By Hsiao-Hung Pai
"This is investigative journalism at its most sensible. Fearless, rigorous, and compassionate, Invisible is a surprising exposé of Britain's shadow global of intercourse slaves."—James Brabazon, writer of My pal the Mercenary
"Pai has performed it back; she went undercover, smelled the breath of violence and videotaped the underworld of pimps and madams. . . . Hsiao-Hung deflates the parable of intercourse paintings as a unfastened selection for migrant women."—Lydia Cacho, writer of Slavery Inc.
Ming and Beata proportion neither a similar language nor cultural heritage, but their tales are remarkably comparable. either are unmarried moms of their thirties and either got here to Britain looking for a brand new lifestyles: Ming from China and Beata from Poland. Neither imagined that their trip might result in a British brothel.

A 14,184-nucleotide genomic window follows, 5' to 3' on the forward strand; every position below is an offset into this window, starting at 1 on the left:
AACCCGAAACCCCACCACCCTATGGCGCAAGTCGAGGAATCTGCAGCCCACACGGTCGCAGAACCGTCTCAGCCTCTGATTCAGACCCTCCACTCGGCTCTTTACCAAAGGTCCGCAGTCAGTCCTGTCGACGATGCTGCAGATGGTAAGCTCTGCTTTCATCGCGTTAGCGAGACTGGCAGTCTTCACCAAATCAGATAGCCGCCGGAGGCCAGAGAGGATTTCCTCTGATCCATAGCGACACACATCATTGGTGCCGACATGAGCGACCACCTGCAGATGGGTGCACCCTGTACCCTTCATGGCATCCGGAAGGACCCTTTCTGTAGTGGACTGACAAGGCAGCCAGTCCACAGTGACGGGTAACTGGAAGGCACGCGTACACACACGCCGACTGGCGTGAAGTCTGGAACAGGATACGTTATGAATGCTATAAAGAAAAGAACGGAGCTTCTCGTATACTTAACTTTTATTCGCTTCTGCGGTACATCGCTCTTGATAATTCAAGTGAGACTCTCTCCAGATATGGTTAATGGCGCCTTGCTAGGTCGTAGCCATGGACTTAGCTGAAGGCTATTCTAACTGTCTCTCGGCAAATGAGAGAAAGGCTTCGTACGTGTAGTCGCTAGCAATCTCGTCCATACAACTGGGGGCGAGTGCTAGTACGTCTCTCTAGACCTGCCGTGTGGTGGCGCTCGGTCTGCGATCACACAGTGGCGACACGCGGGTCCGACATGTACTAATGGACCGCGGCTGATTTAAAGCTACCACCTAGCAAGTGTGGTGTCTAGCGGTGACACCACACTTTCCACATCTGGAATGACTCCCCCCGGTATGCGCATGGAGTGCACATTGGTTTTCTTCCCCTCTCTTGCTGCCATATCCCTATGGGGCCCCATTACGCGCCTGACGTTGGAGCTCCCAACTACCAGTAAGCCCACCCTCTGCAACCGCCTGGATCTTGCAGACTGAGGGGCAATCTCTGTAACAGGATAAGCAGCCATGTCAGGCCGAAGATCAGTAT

In this chilling exposé, investigative journalist Hsiao-Hung Pai works undercover as a housekeeper in a brothel and unveils the bad fact of the British intercourse exchange. employees are trapped and controlled—the loss of freedom this invisible strait of society suffers is either surprising and scandalous and at odds with the belief of a latest Britain within the twenty-first century.
A feature-length documentary according to Invisible and directed through Nick Broomfield was once first screened within the uk on Channel four in September 2013.
Hsiao-Hung Pai is an acclaimed journalist whose record at the Morecambe Bay tragedy for the Guardian used to be made into the movie Ghosts. Her ebook on undocumented chinese language immigrants in Britain, Chinese Whispers, used to be shortlisted for the George Orwell Prize.